Scientists have long considered the potential of ozone in agriculture. In an article for The Global Scientists, Nahed Msayled of Iowa State University identified the compound's ability to protect against microbes, including pathogens like bacteria, viruses, and fungi, thanks to its oxidizing properties. Ozone is a common ingredient in disinfectants, such as that used in both drinking water and wastewater. In agriculture, the gas is used to inhibit the growth of mold in corn during storage and prevent the activation of pathogens and spoilage after harvesting fruits and vegetables.
Ozone has a short half-life, quickly decomposing into oxygen, which makes it an environment-friendly alternative to synthetic pesticides which adversely impact the environment with their residual toxins and persistent pollutants.
A separate study by Aarhus University Danish Centre for Food and Agriculture proffered similar results. In their study, they found that a low concentration of ozone was as effective as conventional pesticides in controlling the pests. They also revealed that ozone can even affect different development stages of the insect -- something that commercial pesticides cannot do. This was true for insects such as grain weevils, lesser grain borers, flour beetles, and several species of moth -- all of which are known to cause great damage to stored food products.
The damage caused by pests isn't a trivial matter. Industrialized countries lose up to 9 percent of their stored grain because of these pests. However, developing countries have it worse -- losing up to 20 percent of their stored grain. This, in turn, can drive prices up in the market.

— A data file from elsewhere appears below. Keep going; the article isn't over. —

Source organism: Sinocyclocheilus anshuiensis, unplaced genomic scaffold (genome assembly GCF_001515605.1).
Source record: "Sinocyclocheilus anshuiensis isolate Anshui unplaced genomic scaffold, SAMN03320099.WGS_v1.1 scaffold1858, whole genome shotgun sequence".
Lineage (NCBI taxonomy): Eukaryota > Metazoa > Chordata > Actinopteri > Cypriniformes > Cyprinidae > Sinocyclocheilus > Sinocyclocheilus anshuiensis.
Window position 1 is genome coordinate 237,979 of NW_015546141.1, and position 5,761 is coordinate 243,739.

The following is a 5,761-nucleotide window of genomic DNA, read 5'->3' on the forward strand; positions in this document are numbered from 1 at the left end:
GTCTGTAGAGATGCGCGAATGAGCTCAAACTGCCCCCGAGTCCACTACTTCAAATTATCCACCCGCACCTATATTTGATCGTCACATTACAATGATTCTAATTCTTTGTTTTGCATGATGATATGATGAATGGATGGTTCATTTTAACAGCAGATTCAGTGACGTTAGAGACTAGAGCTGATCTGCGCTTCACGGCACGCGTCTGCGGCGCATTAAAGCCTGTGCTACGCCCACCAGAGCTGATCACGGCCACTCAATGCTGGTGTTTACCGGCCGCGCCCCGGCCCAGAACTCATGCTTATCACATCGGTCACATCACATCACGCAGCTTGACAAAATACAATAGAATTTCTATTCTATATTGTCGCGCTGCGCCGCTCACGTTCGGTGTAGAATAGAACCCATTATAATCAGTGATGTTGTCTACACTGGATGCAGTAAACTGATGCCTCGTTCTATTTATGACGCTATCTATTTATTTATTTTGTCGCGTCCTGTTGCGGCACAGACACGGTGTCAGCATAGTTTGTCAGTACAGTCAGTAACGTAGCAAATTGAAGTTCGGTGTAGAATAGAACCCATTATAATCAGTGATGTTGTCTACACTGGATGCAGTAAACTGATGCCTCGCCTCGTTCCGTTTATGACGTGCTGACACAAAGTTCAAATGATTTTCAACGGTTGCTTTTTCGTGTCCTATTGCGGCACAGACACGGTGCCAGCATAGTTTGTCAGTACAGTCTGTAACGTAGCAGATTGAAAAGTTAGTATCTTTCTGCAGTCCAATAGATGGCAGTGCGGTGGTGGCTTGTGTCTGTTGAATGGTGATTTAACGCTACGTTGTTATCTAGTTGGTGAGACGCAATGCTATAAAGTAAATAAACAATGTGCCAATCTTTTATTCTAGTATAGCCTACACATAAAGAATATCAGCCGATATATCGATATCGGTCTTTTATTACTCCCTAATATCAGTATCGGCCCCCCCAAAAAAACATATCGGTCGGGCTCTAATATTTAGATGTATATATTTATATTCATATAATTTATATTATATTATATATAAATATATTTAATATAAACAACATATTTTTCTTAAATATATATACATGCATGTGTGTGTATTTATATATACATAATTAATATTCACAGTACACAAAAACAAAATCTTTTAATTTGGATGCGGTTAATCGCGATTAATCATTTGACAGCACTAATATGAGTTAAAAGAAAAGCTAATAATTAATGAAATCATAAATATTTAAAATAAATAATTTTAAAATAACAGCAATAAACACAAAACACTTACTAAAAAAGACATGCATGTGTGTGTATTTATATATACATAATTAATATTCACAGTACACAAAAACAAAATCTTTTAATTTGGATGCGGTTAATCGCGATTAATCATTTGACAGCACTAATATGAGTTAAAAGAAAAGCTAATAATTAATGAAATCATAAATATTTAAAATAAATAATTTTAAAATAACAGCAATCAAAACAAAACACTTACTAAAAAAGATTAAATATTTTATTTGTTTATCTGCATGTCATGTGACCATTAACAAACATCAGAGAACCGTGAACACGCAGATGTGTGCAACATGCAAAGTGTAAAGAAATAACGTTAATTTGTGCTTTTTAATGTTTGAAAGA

For this study, researchers used two metallic silos (a place where they hold grains). One silo was filled with maize, while the other one was empty. The team then placed cigarette beetles in each of the silos and treated both areas with ozone. In addition, the silos were treated in 15-minute intervals after the beetles were introduced. The team replicated the experiment five times, after which the resulting data was interpreted.
Based on the results, ozone exhibited a significant insecticidal effect, as observed in the mortality rates of the beetles after exposure. The beetles in the empty silo were the most affected, with over half of the sample insects dying after exposure. The team found the same result with exposure time and interaction: More beetles died after being exposed to ozone or after interacting with the compound, over time.
For the researchers, this means that ozone has the potential to be used as a natural insecticide to manage pests in grains and stored food. (Related: New, all-natural pesticide unveiled by scientists - and it won't kill the bees!)
Learn more about natural pesticides for your crops at Harvest.news.